The U.S. House opened debate this week over next year’s federal spending without addressing regulations on cannabidiol products, leaving employers in the CBD industry in the dark over the federal government’s regulatory plans.
The Trump administration’s budget request for next fiscal year includes an extra $5 million for the U.S. Food and Drug Administration (FDA) to write new regulations and enforce existing laws prohibiting certain uses of cannabidiol (CBD), the non-psychoactive compound found in cannabis. House Appropriations Agriculture Subcommittee Chair Sanford Bishop (D-Ga.) opted not to include that provision in a bill he introduced this week that would fund the FDA through the next fiscal year.
The CBD industry in Colorado and other states has exploded even without clear federal regulation. It saw $1.9 billion in sales nationwide in 2018, according to BDSA, a Denver-based cannabis market research firm. BDSA didn’t provide state-specific data, but German market research firm Statista ranked Colorado fifth in 2019 CBD sales in the U.S. with $151 million.
Much of the national growth occurred before Congress passed a law in December 2018 legalizing hemp, the plant used to produce most CBD. BDSA projected the industry could grow to $20 billion in revenues in 2024.
The CBD industry could grow to $20 billion in revenues in 2024 Click To TweetThat projection assumes the FDA changes its policy on food additives and dietary supplements in 2021 or 2022, BDSA executive chairman Roy Bingham said.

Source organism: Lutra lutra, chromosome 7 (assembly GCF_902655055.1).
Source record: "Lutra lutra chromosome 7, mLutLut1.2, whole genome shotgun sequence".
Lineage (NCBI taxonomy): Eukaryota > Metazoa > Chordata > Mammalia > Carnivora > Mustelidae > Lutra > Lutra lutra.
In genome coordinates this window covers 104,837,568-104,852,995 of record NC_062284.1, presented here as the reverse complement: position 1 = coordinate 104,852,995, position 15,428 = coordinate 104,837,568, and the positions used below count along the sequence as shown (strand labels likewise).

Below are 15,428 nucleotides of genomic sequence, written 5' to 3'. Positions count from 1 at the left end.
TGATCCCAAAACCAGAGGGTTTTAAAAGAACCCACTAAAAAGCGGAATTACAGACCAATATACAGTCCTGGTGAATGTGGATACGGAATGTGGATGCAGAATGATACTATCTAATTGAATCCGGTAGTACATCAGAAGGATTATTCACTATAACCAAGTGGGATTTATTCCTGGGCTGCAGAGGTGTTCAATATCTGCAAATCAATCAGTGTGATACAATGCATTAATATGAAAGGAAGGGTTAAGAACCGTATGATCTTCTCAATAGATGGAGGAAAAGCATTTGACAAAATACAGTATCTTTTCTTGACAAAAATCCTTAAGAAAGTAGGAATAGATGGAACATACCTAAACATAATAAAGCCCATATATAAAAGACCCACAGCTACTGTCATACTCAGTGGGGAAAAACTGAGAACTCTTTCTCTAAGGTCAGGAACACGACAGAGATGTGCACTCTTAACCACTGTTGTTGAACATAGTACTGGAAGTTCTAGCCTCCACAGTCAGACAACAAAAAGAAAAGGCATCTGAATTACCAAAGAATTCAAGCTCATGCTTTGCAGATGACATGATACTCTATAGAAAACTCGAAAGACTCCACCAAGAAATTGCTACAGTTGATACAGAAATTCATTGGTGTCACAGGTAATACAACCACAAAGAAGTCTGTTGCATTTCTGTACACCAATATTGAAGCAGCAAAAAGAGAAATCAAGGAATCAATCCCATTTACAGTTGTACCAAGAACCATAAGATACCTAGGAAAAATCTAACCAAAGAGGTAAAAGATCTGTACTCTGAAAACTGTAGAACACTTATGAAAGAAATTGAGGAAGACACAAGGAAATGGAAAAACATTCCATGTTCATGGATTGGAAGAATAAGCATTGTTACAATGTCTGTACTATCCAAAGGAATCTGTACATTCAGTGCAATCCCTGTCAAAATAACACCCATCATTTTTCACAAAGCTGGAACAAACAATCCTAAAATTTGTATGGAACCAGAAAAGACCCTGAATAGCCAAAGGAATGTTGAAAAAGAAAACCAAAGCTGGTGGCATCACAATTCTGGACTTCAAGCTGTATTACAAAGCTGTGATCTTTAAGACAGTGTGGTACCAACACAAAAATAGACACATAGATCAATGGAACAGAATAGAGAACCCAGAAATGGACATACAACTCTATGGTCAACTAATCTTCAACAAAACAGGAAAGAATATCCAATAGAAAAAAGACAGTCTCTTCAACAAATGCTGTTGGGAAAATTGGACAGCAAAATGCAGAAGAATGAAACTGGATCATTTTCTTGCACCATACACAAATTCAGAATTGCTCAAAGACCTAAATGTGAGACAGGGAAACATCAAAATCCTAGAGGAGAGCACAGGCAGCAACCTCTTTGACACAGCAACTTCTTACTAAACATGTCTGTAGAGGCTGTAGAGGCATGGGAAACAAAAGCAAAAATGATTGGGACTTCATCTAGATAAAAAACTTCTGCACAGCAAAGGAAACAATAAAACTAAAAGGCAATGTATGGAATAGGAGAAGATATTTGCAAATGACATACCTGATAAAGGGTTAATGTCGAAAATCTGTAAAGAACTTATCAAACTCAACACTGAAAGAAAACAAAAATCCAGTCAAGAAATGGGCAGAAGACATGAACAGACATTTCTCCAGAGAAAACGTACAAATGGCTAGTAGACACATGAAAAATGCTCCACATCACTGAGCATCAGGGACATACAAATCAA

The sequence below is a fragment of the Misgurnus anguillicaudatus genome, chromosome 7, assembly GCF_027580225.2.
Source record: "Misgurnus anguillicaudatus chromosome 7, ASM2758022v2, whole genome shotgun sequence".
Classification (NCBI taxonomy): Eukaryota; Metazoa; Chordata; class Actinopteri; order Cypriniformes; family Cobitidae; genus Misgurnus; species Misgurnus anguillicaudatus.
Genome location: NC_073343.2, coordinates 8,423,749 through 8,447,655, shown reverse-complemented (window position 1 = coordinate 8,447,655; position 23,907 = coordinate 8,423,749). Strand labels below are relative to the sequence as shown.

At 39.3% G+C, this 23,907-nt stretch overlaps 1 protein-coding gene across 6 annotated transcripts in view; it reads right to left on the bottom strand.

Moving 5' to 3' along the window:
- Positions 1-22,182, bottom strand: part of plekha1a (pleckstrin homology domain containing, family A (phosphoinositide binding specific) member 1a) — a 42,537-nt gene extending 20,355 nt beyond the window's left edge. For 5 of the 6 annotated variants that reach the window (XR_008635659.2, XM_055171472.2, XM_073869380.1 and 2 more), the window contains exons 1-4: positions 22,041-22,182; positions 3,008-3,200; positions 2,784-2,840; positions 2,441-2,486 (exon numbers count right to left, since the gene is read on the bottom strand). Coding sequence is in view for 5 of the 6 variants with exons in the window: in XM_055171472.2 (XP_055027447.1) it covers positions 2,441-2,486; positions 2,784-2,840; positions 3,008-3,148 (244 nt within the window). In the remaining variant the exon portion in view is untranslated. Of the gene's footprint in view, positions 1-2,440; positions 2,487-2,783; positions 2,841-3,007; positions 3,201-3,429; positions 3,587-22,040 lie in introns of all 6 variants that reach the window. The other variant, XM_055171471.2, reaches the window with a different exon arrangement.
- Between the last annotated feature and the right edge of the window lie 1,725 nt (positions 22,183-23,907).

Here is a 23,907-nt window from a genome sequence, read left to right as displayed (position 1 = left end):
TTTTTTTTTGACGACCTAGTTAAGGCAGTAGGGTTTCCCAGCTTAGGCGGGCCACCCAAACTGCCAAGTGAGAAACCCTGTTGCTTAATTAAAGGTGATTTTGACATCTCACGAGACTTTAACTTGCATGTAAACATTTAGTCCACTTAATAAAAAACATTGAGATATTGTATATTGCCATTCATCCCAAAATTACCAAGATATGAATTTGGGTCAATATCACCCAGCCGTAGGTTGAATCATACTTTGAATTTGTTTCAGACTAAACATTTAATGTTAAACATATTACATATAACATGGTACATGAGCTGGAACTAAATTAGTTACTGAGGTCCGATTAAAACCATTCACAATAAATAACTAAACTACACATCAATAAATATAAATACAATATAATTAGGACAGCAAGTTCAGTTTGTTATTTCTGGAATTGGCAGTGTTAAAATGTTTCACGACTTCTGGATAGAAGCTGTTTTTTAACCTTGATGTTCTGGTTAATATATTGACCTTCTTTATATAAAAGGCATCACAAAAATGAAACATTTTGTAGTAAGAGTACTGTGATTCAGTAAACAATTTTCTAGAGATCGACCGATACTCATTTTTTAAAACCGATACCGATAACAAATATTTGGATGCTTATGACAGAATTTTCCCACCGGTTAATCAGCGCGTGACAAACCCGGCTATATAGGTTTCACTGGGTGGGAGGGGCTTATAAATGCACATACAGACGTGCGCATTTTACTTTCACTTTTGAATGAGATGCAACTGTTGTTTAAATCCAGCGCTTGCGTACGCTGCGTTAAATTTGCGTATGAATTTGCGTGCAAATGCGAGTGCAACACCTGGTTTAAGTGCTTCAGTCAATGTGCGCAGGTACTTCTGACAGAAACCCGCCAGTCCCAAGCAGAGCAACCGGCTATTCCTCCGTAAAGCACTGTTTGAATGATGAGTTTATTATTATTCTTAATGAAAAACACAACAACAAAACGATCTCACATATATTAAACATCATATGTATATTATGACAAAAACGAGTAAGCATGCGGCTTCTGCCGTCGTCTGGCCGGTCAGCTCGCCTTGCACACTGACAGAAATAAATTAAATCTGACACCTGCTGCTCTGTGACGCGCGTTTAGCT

Laws governing the use of CBD vary by state. In Colorado, it’s regulated as a food and is legal to sell as edible gummies, oils and lotions, pet foods and in other products.
Under FDA guidance, however, using the compound in food or as a dietary supplement remains illegal in all states. So far, the FDA has focused its enforcement activities on companies making medical claims about CBD, such as its power to cure opioid addiction or COVID-19, but maintains it is within its power to enforce all violations.
Bingham assumes the FDA will change that position in 2021 or 2022 to allow food additives and dietary supplements.
FDA Commissioner Stephen M. Hahn said in March the agency was working on a risk-based enforcement policy — a potential step toward a new regulatory structure — but still had questions about the health effects of CBD.
Experts say the ambiguity is hampering Colorado’s CBD market.
“The explosion of the industry would actually have been far larger if there had been clear federal guidance,” said Dave Rodman, founder of the Rodman Law Group, a Denver firm that specializes in regulatory compliance and business planning for cannabis companies.
Even if Congress increases funding for CBD regulation, the amount under discussion is unlikely to significantly affect Colorado, said Jazmin Oliver, director of the CBD Industry Association’s West region and founder of Cannabis Science Consultants in Denver.
“I don’t think $5 million for the FDA is enough money to make the changes or do the research that’s really needed,” she said.
Members of Colorado’s congressional delegation have largely supported regulations that would help the cannabis industry.